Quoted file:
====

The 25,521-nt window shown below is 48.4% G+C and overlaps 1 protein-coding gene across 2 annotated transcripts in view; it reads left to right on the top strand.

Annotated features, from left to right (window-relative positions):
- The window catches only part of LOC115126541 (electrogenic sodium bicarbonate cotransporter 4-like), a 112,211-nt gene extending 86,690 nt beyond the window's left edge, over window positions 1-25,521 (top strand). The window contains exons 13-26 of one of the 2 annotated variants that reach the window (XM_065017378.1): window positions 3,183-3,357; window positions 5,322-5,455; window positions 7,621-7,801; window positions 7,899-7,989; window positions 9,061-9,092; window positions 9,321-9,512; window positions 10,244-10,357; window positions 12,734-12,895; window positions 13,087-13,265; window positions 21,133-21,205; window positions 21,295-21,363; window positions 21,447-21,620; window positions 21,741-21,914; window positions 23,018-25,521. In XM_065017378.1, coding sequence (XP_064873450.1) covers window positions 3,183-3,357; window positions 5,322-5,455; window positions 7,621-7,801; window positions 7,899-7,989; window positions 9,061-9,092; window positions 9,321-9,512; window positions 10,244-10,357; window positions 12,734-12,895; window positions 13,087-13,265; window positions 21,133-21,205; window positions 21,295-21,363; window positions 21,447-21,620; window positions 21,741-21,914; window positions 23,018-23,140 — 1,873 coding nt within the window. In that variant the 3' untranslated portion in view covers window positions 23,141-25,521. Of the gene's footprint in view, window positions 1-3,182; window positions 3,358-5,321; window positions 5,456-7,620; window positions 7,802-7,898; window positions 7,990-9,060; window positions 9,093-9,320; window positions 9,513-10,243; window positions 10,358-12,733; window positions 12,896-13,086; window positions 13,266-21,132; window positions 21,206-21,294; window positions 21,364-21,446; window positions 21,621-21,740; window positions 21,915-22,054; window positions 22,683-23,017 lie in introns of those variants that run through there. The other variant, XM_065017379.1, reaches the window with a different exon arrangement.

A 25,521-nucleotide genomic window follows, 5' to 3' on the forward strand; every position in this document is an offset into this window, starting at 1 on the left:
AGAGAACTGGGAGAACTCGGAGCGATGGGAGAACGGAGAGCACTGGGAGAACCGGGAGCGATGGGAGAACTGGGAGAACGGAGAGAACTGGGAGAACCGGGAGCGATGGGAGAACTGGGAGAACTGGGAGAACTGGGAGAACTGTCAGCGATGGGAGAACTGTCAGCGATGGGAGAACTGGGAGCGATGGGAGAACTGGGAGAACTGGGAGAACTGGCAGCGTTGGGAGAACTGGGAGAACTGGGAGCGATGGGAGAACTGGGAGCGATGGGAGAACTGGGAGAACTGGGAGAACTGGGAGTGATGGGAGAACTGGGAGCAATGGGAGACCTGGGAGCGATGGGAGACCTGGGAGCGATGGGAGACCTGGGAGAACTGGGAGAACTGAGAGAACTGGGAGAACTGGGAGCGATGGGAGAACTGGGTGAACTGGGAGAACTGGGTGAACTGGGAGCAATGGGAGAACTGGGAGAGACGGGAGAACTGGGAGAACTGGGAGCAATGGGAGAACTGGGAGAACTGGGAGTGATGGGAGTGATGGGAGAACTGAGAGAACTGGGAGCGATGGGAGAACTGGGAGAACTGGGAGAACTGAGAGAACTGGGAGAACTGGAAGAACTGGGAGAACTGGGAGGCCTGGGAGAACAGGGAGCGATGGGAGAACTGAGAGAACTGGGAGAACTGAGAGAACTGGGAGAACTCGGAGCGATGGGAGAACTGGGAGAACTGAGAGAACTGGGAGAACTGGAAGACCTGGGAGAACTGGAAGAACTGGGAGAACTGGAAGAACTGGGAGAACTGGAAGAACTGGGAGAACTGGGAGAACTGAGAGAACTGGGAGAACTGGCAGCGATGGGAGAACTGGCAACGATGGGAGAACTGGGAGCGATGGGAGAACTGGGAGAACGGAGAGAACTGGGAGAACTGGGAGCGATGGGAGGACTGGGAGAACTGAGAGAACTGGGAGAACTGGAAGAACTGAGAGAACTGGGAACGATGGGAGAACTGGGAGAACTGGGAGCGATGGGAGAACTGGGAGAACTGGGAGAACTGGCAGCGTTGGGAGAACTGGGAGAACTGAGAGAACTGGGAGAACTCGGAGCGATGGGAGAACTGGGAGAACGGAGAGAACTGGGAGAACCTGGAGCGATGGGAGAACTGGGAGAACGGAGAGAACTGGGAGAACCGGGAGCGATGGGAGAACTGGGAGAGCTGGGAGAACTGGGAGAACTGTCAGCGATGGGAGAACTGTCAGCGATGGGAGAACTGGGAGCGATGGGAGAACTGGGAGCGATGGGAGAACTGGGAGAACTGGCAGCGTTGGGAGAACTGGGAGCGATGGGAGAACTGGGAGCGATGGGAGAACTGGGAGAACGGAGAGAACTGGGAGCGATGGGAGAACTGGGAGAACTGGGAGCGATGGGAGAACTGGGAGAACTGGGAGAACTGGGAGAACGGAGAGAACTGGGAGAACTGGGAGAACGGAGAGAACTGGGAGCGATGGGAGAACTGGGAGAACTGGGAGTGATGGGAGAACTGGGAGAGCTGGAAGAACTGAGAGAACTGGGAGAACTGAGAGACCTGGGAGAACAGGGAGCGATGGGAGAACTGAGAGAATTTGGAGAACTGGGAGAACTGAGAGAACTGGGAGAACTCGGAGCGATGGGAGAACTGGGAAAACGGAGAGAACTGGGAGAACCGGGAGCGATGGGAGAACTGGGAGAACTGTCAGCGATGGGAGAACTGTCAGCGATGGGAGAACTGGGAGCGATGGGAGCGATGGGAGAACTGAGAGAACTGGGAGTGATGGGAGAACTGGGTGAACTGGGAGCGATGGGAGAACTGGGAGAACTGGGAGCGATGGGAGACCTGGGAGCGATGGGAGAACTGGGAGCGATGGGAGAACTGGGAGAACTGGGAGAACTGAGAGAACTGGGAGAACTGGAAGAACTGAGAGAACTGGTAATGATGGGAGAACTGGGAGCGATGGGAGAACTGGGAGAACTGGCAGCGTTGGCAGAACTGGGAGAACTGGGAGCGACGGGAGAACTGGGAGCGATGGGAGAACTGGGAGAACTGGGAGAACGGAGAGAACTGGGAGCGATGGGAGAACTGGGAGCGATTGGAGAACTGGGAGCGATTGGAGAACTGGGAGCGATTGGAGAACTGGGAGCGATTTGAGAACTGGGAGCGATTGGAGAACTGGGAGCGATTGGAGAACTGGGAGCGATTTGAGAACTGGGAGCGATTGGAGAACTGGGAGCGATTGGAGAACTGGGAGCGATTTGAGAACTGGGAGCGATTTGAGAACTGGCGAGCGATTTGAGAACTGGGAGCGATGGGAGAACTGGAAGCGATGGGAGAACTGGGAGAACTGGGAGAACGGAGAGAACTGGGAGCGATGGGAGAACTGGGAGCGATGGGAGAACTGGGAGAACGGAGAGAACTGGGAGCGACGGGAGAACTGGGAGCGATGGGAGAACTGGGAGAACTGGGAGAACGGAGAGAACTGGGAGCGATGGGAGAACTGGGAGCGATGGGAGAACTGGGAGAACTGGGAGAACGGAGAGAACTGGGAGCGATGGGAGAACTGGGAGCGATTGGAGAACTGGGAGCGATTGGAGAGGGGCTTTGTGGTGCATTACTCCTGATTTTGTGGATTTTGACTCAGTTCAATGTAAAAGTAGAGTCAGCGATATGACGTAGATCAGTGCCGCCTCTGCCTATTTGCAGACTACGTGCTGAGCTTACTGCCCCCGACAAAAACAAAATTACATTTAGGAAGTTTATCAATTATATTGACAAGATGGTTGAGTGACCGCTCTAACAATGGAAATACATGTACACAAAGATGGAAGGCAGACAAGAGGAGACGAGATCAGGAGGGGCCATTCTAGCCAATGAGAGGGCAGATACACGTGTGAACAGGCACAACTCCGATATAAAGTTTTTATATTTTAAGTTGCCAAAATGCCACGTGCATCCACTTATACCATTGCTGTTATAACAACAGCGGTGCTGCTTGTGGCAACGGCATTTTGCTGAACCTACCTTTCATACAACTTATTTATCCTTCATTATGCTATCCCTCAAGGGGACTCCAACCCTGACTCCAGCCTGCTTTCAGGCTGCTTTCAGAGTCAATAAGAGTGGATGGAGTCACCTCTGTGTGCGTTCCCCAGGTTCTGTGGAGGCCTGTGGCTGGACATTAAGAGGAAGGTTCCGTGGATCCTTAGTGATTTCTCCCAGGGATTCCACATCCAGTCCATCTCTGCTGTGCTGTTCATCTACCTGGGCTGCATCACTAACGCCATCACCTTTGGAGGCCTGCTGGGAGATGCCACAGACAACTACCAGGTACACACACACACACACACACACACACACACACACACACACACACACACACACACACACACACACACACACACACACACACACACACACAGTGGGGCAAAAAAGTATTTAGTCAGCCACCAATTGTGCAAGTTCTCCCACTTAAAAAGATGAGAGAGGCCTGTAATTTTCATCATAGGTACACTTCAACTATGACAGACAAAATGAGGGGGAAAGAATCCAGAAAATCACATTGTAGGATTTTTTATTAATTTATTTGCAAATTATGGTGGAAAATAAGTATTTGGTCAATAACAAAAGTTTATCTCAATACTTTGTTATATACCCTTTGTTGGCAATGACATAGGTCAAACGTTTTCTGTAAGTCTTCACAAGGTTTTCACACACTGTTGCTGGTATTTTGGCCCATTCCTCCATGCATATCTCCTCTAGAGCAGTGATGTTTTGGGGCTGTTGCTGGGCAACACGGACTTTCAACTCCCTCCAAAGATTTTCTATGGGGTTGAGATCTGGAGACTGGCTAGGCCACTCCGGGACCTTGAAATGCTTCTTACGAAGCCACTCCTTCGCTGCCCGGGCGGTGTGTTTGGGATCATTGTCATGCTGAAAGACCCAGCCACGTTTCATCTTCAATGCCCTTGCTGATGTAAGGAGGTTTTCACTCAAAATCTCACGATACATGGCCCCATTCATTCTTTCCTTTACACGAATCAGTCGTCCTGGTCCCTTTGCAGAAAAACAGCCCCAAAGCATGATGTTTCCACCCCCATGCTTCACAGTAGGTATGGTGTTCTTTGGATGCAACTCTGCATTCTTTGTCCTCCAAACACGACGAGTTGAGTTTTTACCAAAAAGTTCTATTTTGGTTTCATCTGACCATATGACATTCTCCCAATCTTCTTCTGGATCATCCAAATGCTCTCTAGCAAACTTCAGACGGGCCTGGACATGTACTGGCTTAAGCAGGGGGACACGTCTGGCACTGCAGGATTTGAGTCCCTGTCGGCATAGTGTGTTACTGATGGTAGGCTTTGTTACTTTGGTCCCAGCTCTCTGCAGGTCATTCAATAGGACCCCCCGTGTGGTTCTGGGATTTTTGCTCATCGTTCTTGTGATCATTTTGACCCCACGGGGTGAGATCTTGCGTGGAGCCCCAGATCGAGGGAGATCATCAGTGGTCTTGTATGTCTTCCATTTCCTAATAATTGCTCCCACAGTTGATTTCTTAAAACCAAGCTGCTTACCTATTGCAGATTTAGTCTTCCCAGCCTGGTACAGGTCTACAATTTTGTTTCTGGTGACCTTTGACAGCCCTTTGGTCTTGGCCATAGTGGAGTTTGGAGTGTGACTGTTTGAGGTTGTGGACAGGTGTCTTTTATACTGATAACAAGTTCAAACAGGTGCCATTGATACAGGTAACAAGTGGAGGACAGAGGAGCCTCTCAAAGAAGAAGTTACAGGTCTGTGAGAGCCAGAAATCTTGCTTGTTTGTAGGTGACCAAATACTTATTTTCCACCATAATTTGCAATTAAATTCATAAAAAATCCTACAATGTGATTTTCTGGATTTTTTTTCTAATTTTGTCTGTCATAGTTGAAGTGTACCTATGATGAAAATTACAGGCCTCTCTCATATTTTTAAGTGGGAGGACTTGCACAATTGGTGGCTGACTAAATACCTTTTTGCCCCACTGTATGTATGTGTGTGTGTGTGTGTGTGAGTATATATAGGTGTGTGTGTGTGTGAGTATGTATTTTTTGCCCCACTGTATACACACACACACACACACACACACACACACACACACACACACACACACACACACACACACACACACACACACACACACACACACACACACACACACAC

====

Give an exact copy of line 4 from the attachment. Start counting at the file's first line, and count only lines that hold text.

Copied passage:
A 25,521-nucleotide genomic window follows, 5' to 3' on the forward strand; every position in this document is an offset into this window, starting at 1 on the left: